His oxygen tank sits in the passenger seat, the nubs removed from his nose. He’s trying to make it last longer is what he tells me.
People need oxygen to live and he is using his sparingly. People need a home and he doesn’t have one. People need water, and he only gets it when he can.
Divorce is similar to a death, she says. Not the same, but many of the feelings that rush in are that of a grieving person. I am riding these emotions. They rush like the water from the dam, and surprise me with how much louder it all is than I expected. Divorce is one of the many things in life that you can’t understand until you go through it. You think you might have an idea, but no.
The separation of lives tears at us, and we build something new at the same time. Living the feelings and navigating the new patterns is exhausting and just like my new friend by the dam in his blue car, I am waiting. Praying. Hoping for answers. I suppose we both feel like we’re living two separate lives. The one from Before, and the Now. How can this be the Now? How did we get here?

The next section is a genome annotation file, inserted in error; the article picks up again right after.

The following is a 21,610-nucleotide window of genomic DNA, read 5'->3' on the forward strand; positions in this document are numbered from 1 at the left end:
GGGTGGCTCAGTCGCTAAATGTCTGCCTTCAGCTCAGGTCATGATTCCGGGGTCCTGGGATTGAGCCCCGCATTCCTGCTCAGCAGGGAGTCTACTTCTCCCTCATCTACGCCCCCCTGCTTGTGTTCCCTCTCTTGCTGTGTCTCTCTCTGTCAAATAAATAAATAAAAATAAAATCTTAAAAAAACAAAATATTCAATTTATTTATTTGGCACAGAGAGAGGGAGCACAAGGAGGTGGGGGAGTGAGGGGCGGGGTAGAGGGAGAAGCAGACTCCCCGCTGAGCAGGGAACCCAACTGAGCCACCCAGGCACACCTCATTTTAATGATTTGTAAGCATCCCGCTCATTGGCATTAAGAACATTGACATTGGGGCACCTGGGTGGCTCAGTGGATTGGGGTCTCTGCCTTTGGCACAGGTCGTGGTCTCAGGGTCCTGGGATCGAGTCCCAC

Dominoes, rushing water, gasping…No one feels comfortable coming to help and then there’s a knock at the window. oxygen.
Every few days I step into a new role. Back and forth. Mommy for three, Just Heather for three. I have no idea what the hell I’m doing. Floating, I suppose. It is very uncomfortable to float, especially with no raft. Then someone brings me one, with a kind word or a question that brings me out of myself, finally. That is the sweetest relief.
Just like anyone on this path, I fret over our children. Someone told me recently that an older child of divorce had told her that when her parents split, it split her. That she has never felt whole since. She is two halves. We cried together when she said that.